"I said," Dan repeats, enunciating carefully. "That she's right. You are cute."

Phil turns his face back into his hands, sounding more pleased this time when he says, "Oh."

"Did you really name your dog after a character on Buffy the Vampire Slayer?" Dan asks.

"Yes," Phil says. "Clem. I don't know exactly what he is, but the vet thinks he must have some beagle in him because his ears are big and floppy. I've been thinking of doing one of those dog DNA tests to tell me."

Across the street, he can see Aldis flipping the sign over, only half an hour after he should have opened. Instead of telling Phil, he asks, "Did you bring him home with you?"

"Of course," Phil says. "He goes everywhere with me that he's allowed. He loves people a lot. I just didn't bring him out today because it was so cold and I really only thought I'd be gone for a few minutes."

"Shame," Dan says. "I'd love to meet him."

It's a fairly heavy handed hint. If Phil declines to pick up what Dan's leaving on the table between them, that's fine. There won't be any wounds to lick. But Phil is cute and his mum is lovely and London isn't that far away and what was that Dan said about not sleeping with customers? It's already a distantly forgotten memory, especially now that Phil's toasty and warm enough to have come out of the hat and his coat. He has just the build Dan likes in a man, long and slim with hair that Phil keeps pushing back off of his forehead like he's nervous.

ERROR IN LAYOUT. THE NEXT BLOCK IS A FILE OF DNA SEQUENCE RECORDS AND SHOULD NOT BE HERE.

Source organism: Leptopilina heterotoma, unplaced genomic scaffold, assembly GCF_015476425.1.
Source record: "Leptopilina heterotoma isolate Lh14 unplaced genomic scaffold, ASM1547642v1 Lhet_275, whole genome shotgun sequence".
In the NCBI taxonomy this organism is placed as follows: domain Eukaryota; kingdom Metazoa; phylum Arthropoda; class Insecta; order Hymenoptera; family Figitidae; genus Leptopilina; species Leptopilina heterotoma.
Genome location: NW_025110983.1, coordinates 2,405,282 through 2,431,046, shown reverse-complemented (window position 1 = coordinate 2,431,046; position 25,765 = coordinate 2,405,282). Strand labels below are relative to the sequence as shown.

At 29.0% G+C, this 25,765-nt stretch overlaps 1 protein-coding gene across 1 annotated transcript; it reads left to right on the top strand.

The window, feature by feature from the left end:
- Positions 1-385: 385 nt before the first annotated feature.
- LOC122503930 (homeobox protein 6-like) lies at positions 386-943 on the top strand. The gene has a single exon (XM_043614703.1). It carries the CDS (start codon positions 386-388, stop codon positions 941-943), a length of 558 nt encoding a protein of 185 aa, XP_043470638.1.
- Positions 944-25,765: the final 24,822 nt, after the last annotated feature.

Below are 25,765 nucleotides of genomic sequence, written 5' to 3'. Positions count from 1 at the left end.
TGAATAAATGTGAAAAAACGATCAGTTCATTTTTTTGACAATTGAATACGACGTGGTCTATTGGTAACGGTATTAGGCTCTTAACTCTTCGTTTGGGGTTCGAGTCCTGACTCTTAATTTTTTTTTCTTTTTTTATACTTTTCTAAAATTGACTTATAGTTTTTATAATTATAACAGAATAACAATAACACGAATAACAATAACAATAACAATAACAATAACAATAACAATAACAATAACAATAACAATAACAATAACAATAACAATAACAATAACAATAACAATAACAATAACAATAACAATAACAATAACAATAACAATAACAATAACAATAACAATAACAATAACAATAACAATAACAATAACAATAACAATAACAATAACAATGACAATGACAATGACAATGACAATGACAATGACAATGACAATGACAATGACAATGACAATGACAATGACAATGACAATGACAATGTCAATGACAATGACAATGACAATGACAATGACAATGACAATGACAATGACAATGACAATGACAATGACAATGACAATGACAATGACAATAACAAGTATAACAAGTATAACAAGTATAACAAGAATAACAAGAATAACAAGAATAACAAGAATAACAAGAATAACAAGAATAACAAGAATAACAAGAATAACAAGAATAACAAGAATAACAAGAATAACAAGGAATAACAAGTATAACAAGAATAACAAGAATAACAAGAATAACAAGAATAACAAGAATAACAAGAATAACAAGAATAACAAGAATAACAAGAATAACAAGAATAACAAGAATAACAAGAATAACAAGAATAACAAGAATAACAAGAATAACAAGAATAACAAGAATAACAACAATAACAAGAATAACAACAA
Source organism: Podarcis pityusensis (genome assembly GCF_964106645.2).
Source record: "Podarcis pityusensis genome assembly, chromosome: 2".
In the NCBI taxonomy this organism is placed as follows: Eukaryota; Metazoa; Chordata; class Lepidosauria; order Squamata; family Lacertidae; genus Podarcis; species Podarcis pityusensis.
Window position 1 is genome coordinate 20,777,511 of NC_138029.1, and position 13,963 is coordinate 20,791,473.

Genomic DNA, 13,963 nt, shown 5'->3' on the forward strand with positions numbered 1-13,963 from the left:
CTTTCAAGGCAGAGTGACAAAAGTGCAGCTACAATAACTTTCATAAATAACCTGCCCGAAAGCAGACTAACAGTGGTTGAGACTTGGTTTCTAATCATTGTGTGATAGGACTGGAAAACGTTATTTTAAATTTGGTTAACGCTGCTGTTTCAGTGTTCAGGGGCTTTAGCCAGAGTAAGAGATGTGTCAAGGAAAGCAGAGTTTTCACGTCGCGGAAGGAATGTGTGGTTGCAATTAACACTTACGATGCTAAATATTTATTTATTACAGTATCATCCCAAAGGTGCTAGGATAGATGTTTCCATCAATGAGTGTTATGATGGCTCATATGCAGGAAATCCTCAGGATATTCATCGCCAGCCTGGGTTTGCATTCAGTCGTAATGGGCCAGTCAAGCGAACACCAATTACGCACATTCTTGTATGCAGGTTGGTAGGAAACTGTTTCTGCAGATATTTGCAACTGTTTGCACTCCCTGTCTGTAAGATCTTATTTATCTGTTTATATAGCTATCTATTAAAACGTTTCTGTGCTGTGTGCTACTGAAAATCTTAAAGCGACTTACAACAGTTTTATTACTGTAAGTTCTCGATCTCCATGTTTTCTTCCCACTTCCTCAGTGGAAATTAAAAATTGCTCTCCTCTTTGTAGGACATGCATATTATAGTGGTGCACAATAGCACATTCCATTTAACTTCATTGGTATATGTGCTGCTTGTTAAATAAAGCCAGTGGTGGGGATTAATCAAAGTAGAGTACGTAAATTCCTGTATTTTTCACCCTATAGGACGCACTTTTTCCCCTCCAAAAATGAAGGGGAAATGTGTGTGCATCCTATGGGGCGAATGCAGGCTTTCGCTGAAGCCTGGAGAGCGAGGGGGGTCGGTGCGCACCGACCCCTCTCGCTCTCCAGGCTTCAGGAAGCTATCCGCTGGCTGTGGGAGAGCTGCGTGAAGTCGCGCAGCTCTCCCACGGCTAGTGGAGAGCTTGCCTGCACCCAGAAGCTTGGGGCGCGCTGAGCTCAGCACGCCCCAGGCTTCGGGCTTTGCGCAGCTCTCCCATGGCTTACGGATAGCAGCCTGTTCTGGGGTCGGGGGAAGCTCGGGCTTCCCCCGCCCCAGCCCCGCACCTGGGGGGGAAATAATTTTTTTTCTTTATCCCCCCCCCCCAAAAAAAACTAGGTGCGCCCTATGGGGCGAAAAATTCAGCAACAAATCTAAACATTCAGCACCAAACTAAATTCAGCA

That's cute, too. Overconfidence is intimidating. Nerves make Dan feel like the playing field is level.

"Why don't I bring him by tomorrow?" Phil asks. "If you allow dogs in."

"Dunno," Dan says. "I'll have to check with the owner. He's a real hard ass."